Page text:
Business Daily Media

Business Marketing


Sifting through the hype to unmask AI imposters

  • Written by Prasad Ramakrishnan, CIO and Senior Vice President of IT at Freshworks

This year will be the year we expose shallow AI solutions for what they really are – impostors sporting a fake name badge. Many SaaS offerings have marketed themselves as AI-driven, but in reality, lack true AI-driven capabilities. This deceptive practice has become more prevalent as AI gains popularity and organisations seek to capitalise on the trend. Don’t get me wrong, there are many real players in this game. However, it’s important for IT pros to be able to spot the difference to maintain their integrity when it comes to giving their organisations the tools they need.

Discerning the genuine

71% of IT practitioners now rely on AI to support their workloads. With this growing reliance on AI, they’ve also become more discerning and less easily swayed by claims of AI capabilities. Too many past disappointments with overhyped solutions, (cloud-washing anyone?), and a heightened awareness of AI technologies have led to this. 

Recognising the critical role of AI in their operations, IT practitioners now exercise caution and demand concrete evidence before embracing new AI-driven tools. This growing emphasis on AI accountability drives them to streamline apps, ensuring adopted solutions not only enhance productivity but also deliver tangible value.

Decoding chatbots

Take customer support chatbots, for example. Some chatbot offerings may be marketed as AI-driven but are actually shallow in terms of AI capabilities – meaning that the SaaS provider is advertising its chatbots as AI-powered, suggesting that the chatbots can understand and respond to customers with human-like intelligence. Meanwhile, the reality is that chatbots often rely on pre-programmed responses and basic rule-based algorithms rather than true AI technologies like natural language processing or machine learning. While they may provide automation in handling customer queries, they lack advanced AI capabilities for meaningful conversations.

If there's a real need for AI in customer interactions, organisations should carefully look at available options to make sure they're getting genuine AI and not just pre-programmed responses. To determine if a chatbot genuinely uses AI, IT practitioners should initially test it internally and then gradually introduce it to real customers, monitoring its performance. These steps will help the chatbot get better over time, giving customers a better experience.

AI-driven virtual assistant — or not?

Who wouldn’t want an AI-powered virtual assistant that can schedule and manage calendars? It’s surely a great AI tool that will undoubtedly enhance productivity, right? Adopters, beware. While these virtual assistants are often marketed as AI-powered and claim to have the ability to understand natural language commands and autonomously manage a user's schedule, a closer look at the imposter reveals that these virtual assistants typically rely on basic rule-based algorithms and predefined templates to handle scheduling tasks. So, while they may be able to recognise certain keywords and phrases and perform simple scheduling actions, they lack the advanced AI capabilities to understand complex scheduling preferences, adapt to changes, or make decisions on behalf of the user. In the end, users may find themselves manually making adjustments to their schedules.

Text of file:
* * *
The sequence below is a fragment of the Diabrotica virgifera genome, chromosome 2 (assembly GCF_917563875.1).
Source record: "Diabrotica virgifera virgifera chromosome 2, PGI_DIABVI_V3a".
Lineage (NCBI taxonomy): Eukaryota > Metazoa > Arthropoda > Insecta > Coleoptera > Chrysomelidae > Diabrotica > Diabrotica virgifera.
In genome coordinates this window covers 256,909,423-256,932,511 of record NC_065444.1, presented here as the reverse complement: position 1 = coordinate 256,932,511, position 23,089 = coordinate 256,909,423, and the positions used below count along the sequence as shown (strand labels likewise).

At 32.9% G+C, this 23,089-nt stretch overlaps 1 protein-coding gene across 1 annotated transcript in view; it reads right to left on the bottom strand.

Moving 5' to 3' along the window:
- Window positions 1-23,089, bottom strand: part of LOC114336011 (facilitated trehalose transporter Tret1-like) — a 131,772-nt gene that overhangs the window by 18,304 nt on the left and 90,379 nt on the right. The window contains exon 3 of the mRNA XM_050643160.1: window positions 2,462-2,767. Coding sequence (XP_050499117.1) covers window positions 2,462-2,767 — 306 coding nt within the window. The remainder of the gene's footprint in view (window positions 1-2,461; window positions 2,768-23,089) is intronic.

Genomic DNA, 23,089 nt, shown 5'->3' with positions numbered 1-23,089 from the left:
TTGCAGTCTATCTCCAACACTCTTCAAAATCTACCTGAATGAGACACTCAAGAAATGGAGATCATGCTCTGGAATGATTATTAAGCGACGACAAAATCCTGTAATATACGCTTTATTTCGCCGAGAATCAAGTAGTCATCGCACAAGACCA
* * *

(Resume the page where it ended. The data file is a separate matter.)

A real AI-powered virtual assistant adapts and makes smart choices based on what it learns. To uncover if a virtual assistant really uses AI, IT teams should test it out internally first. See if it understands and responds to how your team naturally talks to it, if it is able to handle complicated tasks, and to see if it learns over time by demonstrating smart thinking in its responses.

Unmasking shallow solutions

Finding what’s real and what’s not takes time, but it’s better to do the legwork upfront to save on future time and costs. To unmask shallow AI solutions, IT practitioners must engage in relentless app rationalisation — evaluating and scrutinising the AI tools they adopt, to ensure they genuinely enhance productivity. Phasing out overly complex SaaS add-ons and only adding solutions that genuinely enhance productivity and provide real value to their organisations is the way forward in 2024 and beyond.

By Prasad Ramakrishnan, CIO and Senior Vice President of IT at Freshworks


Thierry Beau joins interTouch Pte Ltd as Chief Executive Officer

New CEO will lead new operational and revenue initiatives as the company sets ambitious targets for growth. Singapore, May 17th, 2016 – interTouch Pte Ltd, the largest global provider of high speed internet and IPTV managed servi...

Melt Ventures announces an initial $10 million to power the world’s most innovative hardware

Investors in Allegro Energy, Endua, MGA Thermal and more, announces new fund and doubles down on investment in long-duration energy storage  Melt Ventures, Australia’s first fund dedicated to advanced manufacturing, has today...

Upskilling Melburnians for in-demand tech jobs

The Institute of Data and RMIT today announced the launch of new short-form industry training programs that will rapidly prepare students and re-training professionals for Data Science or Artificial Intelligence (AI) jobs ...